It seems incredible but not that long ago a German automotive icon was born- Volkswagen’s Golf One. The city car first went into production on March 29, 1974 – that’s 40 years ago. The place: Wolfsburg, Germany.
40 YEARS YOUNG: The Golf One was to ‘morph’ into the uniquely South African Citi Golf, a locally built Volkswagen with clever model names along the way such as VeloCiti, Blues, .Com, etc. Image: Dave Fall
Meanwhile, sales of the iconic VW Beetle showed no sign of losing popularity after 30 years of production. With global sales surpassing the Ford Model ‘T’ at 15 007 033, the Beetle had become the most produced single model in the history of the car.
Designed by Giorgetto Giugiaro, the Italian styling genius, the Golf One was again touted as a car for the people – so the Beetle legend was about to continue. I was surprised to discover that the last locally produced Beetle to come out of the Volkswagen car plant in Uitenhage in the Eastern Cape, occurred in 1979. It continued to be made in Mexico until 2003.
TAKING SA BY STORM
That’s almost 60 years of Beetle manufacture – surely a world record!
A replacement from Wolfsburg was just around the corner, and in just two-and-a-half years more than a million Golf One’s been built and sold. When launched in South Africa in 1978 the locally-built car went on to achieve immediate success – the timing of this new model had taken South Africa by storm, proving to be a worthy successor to its Beetle sibling along the way.
The hot GTi was a long time coming, arriving in November 1982, finally entering local motorsport in the capable hands of one Sarel van der Merwe, who drove the 82kW GTi to SA Group One victory.
A few months later a team of Golf GTi’s broke the SA 24-hour Endurance record while establishing 17 other records along the way.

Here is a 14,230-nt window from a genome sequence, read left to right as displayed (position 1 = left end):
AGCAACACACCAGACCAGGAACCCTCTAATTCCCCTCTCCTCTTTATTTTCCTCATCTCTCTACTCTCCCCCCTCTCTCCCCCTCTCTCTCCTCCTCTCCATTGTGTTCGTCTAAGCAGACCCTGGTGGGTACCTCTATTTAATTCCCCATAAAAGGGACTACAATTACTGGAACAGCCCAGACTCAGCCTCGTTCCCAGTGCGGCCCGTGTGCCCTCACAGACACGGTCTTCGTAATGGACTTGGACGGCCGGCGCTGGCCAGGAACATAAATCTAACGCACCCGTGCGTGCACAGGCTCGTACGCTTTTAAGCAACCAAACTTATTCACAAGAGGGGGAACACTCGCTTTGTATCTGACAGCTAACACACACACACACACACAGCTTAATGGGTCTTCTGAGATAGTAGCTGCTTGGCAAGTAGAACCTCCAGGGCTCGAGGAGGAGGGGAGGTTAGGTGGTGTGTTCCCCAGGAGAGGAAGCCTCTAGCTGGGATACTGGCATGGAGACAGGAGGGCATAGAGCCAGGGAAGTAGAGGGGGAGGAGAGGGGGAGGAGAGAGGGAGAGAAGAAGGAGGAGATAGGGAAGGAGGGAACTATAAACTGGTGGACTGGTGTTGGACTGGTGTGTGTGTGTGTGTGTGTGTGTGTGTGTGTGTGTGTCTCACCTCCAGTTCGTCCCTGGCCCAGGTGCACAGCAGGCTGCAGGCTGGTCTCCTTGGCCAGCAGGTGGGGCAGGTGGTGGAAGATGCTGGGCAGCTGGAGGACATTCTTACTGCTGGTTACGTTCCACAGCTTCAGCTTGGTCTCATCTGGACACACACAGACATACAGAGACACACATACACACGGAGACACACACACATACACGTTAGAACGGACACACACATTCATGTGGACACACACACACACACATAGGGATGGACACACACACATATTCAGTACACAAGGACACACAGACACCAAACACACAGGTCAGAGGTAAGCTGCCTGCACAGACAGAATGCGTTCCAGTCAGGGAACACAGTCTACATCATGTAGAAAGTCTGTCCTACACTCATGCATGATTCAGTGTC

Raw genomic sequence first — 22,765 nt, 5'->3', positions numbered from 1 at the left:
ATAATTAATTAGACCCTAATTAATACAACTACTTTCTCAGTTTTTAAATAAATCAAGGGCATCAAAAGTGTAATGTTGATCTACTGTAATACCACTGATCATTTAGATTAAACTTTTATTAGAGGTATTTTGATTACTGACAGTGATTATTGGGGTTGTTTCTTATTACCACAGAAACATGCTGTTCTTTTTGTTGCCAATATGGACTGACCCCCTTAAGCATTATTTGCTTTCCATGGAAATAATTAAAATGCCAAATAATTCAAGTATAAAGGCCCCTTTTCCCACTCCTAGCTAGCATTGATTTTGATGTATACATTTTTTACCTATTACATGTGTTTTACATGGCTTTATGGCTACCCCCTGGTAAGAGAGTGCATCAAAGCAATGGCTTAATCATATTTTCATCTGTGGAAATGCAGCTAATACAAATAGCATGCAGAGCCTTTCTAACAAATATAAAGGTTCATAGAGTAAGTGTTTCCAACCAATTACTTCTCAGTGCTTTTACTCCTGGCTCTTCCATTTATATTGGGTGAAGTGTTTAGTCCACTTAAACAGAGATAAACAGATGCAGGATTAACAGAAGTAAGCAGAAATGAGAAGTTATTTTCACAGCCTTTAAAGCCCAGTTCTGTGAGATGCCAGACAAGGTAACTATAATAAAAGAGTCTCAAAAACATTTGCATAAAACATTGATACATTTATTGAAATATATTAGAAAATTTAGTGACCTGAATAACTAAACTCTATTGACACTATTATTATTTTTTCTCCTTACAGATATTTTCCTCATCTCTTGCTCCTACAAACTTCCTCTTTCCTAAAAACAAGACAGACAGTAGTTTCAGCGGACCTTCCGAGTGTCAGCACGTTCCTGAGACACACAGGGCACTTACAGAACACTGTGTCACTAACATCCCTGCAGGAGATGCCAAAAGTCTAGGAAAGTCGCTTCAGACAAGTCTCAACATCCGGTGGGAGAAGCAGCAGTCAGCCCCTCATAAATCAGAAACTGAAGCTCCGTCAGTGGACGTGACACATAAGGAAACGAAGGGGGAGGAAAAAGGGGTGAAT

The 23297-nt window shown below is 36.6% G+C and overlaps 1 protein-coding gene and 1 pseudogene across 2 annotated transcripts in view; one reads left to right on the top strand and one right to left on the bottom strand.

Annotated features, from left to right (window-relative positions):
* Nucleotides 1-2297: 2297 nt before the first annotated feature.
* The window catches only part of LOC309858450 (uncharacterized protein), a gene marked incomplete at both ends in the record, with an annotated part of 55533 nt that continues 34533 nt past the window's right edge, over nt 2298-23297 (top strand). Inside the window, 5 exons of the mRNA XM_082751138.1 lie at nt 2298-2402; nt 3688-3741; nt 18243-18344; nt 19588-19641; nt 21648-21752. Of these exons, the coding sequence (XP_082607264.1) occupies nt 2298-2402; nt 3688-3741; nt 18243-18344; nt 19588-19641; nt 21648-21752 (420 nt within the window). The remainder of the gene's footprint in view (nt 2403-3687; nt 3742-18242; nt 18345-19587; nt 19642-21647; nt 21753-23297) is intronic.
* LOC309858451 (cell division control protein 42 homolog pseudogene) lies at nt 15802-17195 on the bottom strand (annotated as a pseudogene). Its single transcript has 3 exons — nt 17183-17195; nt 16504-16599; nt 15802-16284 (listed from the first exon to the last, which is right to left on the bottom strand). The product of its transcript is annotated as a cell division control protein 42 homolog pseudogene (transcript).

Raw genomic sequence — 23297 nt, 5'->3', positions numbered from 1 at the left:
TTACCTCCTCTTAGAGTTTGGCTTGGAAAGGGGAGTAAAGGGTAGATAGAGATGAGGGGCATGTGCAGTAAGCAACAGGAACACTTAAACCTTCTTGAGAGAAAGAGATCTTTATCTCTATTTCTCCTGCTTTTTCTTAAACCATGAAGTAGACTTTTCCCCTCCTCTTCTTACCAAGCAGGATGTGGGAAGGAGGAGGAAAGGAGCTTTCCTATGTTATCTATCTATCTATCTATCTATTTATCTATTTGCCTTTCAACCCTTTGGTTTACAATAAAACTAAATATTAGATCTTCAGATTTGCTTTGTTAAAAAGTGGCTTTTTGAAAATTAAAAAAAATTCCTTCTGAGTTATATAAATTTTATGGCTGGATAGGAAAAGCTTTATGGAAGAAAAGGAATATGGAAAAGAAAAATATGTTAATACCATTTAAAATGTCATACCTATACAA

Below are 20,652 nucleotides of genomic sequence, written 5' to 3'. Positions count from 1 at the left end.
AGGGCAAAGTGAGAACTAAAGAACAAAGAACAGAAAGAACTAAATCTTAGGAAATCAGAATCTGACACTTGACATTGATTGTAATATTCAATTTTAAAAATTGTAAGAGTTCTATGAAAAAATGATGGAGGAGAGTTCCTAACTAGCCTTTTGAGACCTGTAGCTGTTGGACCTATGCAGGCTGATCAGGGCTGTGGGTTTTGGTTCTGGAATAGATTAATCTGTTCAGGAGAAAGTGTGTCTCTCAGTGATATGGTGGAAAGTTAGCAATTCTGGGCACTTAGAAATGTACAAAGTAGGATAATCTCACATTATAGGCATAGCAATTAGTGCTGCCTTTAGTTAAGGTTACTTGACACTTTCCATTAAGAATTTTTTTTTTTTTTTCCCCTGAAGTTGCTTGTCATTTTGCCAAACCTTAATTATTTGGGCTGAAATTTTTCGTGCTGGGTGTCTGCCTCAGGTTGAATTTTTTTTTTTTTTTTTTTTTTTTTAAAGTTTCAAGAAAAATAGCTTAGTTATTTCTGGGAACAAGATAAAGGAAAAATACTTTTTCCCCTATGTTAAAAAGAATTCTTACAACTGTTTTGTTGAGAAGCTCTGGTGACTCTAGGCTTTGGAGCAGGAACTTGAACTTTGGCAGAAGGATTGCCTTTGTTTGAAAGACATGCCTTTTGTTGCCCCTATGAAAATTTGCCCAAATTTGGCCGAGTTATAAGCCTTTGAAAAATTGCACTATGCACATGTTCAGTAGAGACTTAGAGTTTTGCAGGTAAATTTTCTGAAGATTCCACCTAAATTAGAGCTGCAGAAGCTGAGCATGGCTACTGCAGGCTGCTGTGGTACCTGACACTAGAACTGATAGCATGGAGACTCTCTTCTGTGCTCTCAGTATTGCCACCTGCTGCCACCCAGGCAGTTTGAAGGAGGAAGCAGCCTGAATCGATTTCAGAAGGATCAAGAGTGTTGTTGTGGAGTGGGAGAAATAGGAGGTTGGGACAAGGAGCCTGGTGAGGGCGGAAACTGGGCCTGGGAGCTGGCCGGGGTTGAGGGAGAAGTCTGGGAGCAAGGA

CITI GOLF IS BORN
While Europe and other parts of the world welcomed Golf Two in 1983, the Uitenhage factory was in something of a quandary: Golf Two was going to cost considerably more than the outgoing model and the local honchos at the VW factory weren’t about to let an entry-level best-seller out of their sight so easily.
The uniquely South African Citi Golf was born.
Cautiously optimistic, a 1984 edition of ‘The VW Times’ when releasing the Citi Golf exclaimed: “This is a bright new city car for the young at heart. And the good news is that it will still be around after the new Golf Two is launched.” Nobody could have foreseen that it would actually outlast five generations of subsequent Golf models and become an icon in its own right (Priced from R7 630, nogaal).
Enter Citi Golf, a model that was to continue its cult status in SA for close on 25 years – until 2009 – albeit in many guises and with different engine outputs (including a diesel version), with iconic model names such as Chico, Sonic, Deco, Storm, Blues, .Com, Rox and VeloCiti – among others, with the final (and fastest) version being the Citi R-Line with its 1.8-litre, 90kW, fuel-injected motor.
• In the course of its quarter-century of local sales, Volkswagen’s Citi Golf spent most of its life in the ‘top five’ Naamsa (National Association of Automobile Manufacturers of South Africa) spots in the sales charts – again an amazing achievement.
Happy birthday, one and all!
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